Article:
A great Indian writer and his forgotten connection to Czechoslovakia
The Indian writer, investigative journalist and translator Ashutosh Bhardwaj is known internationally for his work on the tribal people in Central India caught between Maoist insurgents and the police. But it was something very different that recently brought him to Prague. He is writing a book about the influential Hindi writer, Nirmal Varma, who has been all but forgotten here, even though he spent the best part of a decade in post-war Czechoslovakia. David Vaughan met Ashutosh Bhardwaj to talk about this fascinating literary link. But their conversation began with Franz Kafka, who was born 140 years ago in the same house just off the Old Town Square where Bhardwaj was staying on the invitation of Prague’s City Library.
Franz Kafka was the first writer whom I translated into Hindi. I began my life as a translator with his short story “A Hunger Artist” or “A Fasting Artist” into Hindi. It still remains one of my favourite pieces of short fiction.
Kafka is a writer who is very open to interpretation. Did that make translating the Hunger Artist, which can be interpreted at many levels, more difficult? Did you have to choose an interpretation, or did you try to keep the irreducible quality of his prose?
He is open to multiple interpretations – "A Fasting Artist" for instance can be interpreted as the struggle of an artist or that of an ordinary worker, or as a philosophical or metaphysical quest. But I took it as the quest of an artist/thinker-philosopher. So I looked at the story from that perspective. Kafka is a writer of multiple and conflicting and bewildering identities. A Jew, a German Jew living in Prague in a different country, and a person carrying multiple guilts and traumas and horrors, which makes his work all the more complex.
You say he was living in a different country, but he was in his own country, perceived as an outsider…
If you’re being perceived as an outsider, then your claim over your land becomes shaky, even to yourself, even if you hold a passport of the country. If you look at today’s times, people who are legitimate passport holders of a particular country find their claim being constantly denied, challenged. Kafka had anticipated the situation over a century ago.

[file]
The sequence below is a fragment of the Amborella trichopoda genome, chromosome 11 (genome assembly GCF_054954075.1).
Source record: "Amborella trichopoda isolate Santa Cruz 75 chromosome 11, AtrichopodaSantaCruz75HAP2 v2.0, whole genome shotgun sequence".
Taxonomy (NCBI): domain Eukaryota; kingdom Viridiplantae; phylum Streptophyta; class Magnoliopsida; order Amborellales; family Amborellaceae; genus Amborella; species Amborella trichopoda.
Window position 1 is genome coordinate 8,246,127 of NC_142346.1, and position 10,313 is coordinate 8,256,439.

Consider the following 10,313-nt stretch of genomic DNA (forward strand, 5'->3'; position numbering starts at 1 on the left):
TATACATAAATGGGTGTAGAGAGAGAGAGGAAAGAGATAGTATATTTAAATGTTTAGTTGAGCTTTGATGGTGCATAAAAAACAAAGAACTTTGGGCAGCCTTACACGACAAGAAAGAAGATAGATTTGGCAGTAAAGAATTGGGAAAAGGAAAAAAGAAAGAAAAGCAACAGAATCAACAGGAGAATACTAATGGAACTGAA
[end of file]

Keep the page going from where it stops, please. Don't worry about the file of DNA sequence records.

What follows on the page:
Could you tell us a bit about the world that you grew up in – your family and the place where you grew up?
I grew up in small towns in the state of Uttar Pradesh, which is a Hindi-speaking area. I grew up in a traditional middle-class family, and I had education both in Hindi and English – two languages – but the language which we spoke at home and in the neighbourhood, that was Hindi. The language that we spoke in the schools and colleges, that was English. As I grew up, English increasingly became the language of my professional world. As it happened, in my job as a journalist, I began working in an English newspaper – the great newspaper The Indian Express – and continued to work in English. But, but, but! Somehow the idea of two languages was wired within me. Even though I joined an English newspaper, I continued to write in Hindi, and I continued to find both these languages necessary – imperative for my expression.
Do you find that you can move easily between the two languages and that they mean the same to you as you write, or is it a slightly schizophrenic process, or a matter of saying different things in different languages?
I decided to write in both languages because I had realised much earlier the deep conversation that takes place between these two languages within your creative self. No monolingual person, a person who creates and writes in a single language, can ever be able to recognise it – the joy, the beauty of the conversation when two or more languages are in a constant conversation, confrontation, contestation over certain emotions. There are certain emotions that are aptly expressed in English or in Hindi. And then these two languages are in a tug of war. It constantly happens with me.
It strikes me that we’re living in a time when people often make the mistake of rather simplistically equating a language with a nation. It is not like that at all. Language doesn’t belong to anyone.
I couldn’t agree with you more. Perhaps it is the sad legacy of a time when Europe was being defined in terms of national states – one nation one language. Perhaps that has carried forward. Coming back to Kafka. He was a Jew – a German-speaking Jew, living in Prague. Which was his language? He had already transcended the Czech linguistic barrier. He was working in a different language. But we do not see such bilingual, such multilingual writers anymore… unfortunately. It's a tragedy of our world.
You’re here in Prague for a very specific reason – you’re doing research for a biography of an Indian writer, who spent nearly ten years in Czechoslovakia.
We are now talking about Nirmal Varma He had an elite English background, but he chose Hindi as the language of his creative writing. In 1959, he came to Czechoslovakia to learn Czech and translate Czech literature into Hindi. You will be surprised to know – more surprised because hardly anybody here in the Czech Republic knows about him today – that he translated writers like Kundera and Čapek into Hindi long before they were available in English. He introduced Czech writers to the Hindi world, before they had moved to England or France or westwards in Europe. He also wrote several important works, located in Czechoslovakia, including his first novel, which was based in Prague.
Tell us more about the novel.